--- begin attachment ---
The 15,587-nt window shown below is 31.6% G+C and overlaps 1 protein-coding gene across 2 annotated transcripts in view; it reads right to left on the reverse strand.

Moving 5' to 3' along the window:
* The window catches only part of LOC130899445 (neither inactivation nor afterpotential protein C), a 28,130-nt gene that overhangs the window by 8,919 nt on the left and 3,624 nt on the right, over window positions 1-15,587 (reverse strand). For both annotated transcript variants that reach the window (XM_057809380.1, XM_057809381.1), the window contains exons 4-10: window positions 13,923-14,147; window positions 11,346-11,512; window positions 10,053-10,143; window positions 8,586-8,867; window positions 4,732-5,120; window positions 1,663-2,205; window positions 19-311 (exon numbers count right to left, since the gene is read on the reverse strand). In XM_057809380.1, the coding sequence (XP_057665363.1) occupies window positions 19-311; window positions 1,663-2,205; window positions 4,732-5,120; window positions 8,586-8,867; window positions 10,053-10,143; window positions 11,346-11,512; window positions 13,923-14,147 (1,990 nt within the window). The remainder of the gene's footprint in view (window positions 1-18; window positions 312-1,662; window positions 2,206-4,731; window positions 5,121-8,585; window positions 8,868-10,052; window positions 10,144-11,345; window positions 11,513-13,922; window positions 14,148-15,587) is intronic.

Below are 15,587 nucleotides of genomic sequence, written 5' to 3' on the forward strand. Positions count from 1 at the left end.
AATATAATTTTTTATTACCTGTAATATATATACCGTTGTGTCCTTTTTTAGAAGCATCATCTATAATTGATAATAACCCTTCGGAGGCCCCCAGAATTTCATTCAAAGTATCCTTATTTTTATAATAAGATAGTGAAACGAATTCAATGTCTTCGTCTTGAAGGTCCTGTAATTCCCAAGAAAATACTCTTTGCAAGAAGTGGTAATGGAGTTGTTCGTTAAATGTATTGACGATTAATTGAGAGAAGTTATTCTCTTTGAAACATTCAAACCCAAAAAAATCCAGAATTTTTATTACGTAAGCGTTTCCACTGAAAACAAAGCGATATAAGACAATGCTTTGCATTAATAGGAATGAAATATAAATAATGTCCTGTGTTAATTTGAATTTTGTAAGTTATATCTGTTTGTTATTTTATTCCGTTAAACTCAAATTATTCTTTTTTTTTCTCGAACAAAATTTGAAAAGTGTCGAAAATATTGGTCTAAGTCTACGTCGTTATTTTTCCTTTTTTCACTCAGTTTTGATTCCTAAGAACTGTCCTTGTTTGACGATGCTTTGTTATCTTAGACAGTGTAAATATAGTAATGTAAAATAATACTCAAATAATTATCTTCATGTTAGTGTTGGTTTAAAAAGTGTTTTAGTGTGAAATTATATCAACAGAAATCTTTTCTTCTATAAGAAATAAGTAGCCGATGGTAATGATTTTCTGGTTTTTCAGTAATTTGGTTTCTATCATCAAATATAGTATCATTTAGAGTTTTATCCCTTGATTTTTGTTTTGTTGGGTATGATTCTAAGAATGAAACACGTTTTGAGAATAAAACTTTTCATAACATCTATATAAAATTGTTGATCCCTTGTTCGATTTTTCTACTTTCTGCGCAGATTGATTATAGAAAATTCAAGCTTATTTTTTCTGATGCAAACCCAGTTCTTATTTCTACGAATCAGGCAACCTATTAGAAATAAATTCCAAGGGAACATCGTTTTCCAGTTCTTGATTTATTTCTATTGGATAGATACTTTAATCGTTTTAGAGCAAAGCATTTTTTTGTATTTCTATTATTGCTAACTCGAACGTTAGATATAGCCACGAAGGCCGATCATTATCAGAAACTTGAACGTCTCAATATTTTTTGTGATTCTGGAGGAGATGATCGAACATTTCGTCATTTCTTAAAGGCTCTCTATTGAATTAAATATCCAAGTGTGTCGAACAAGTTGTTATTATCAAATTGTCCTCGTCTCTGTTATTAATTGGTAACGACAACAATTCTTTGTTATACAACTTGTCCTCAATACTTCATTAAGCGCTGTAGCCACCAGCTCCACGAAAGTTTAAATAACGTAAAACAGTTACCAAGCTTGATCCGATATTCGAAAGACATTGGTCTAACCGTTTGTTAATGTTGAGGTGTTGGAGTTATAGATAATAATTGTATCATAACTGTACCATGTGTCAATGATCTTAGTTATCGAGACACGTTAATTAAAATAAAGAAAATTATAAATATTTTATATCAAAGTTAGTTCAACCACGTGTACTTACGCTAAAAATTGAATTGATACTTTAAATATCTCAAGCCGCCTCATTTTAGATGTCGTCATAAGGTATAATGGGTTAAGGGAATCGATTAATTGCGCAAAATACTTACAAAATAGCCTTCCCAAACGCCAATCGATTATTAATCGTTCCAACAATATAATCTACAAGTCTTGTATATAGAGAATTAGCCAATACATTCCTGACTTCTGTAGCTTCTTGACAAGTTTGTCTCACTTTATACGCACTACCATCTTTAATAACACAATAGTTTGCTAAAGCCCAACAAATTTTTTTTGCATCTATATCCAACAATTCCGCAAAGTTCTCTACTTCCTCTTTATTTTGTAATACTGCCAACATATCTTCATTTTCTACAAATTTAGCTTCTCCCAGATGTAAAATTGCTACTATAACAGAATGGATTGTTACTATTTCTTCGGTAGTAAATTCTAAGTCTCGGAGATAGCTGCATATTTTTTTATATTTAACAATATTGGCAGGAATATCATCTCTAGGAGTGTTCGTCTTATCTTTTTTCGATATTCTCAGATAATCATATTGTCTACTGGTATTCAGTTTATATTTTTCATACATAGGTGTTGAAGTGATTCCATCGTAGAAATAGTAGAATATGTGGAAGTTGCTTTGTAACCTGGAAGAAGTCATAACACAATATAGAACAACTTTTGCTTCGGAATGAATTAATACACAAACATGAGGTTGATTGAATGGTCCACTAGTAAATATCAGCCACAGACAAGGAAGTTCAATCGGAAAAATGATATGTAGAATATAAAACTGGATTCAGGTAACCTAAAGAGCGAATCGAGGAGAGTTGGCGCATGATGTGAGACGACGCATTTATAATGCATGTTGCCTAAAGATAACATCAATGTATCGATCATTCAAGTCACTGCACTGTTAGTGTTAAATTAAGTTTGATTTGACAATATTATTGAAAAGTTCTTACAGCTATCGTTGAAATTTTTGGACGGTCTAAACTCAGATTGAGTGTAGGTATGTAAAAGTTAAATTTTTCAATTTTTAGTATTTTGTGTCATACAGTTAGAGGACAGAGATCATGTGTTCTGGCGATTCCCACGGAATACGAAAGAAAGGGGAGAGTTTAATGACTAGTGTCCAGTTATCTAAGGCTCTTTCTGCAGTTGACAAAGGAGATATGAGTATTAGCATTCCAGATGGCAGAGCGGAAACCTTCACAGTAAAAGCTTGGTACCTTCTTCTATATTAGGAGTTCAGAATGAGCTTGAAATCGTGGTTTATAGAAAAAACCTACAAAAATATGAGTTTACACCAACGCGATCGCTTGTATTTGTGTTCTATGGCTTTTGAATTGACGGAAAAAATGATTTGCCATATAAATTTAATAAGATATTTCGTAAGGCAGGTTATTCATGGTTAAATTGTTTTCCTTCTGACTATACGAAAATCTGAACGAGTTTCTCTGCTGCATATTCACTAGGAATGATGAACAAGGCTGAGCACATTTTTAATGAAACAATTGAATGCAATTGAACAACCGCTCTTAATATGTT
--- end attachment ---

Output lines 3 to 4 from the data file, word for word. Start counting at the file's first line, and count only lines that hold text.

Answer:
* The window catches only part of LOC130899445 (neither inactivation nor afterpotential protein C), a 28,130-nt gene that overhangs the window by 8,919 nt on the left and 3,624 nt on the right, over window positions 1-15,587 (reverse strand). For both annotated transcript variants that reach the window (XM_057809380.1, XM_057809381.1), the window contains exons 4-10: window positions 13,923-14,147; window positions 11,346-11,512; window positions 10,053-10,143; window positions 8,586-8,867; window positions 4,732-5,120; window positions 1,663-2,205; window positions 19-311 (exon numbers count right to left, since the gene is read on the reverse strand). In XM_057809380.1, the coding sequence (XP_057665363.1) occupies window positions 19-311; window positions 1,663-2,205; window positions 4,732-5,120; window positions 8,586-8,867; window positions 10,053-10,143; window positions 11,346-11,512; window positions 13,923-14,147 (1,990 nt within the window). The remainder of the gene's footprint in view (window positions 1-18; window positions 312-1,662; window positions 2,206-4,731; window positions 5,121-8,585; window positions 8,868-10,052; window positions 10,144-11,345; window positions 11,513-13,922; window positions 14,148-15,587) is intronic.

Below are 15,587 nucleotides of genomic sequence, written 5' to 3' on the forward strand. Positions count from 1 at the left end.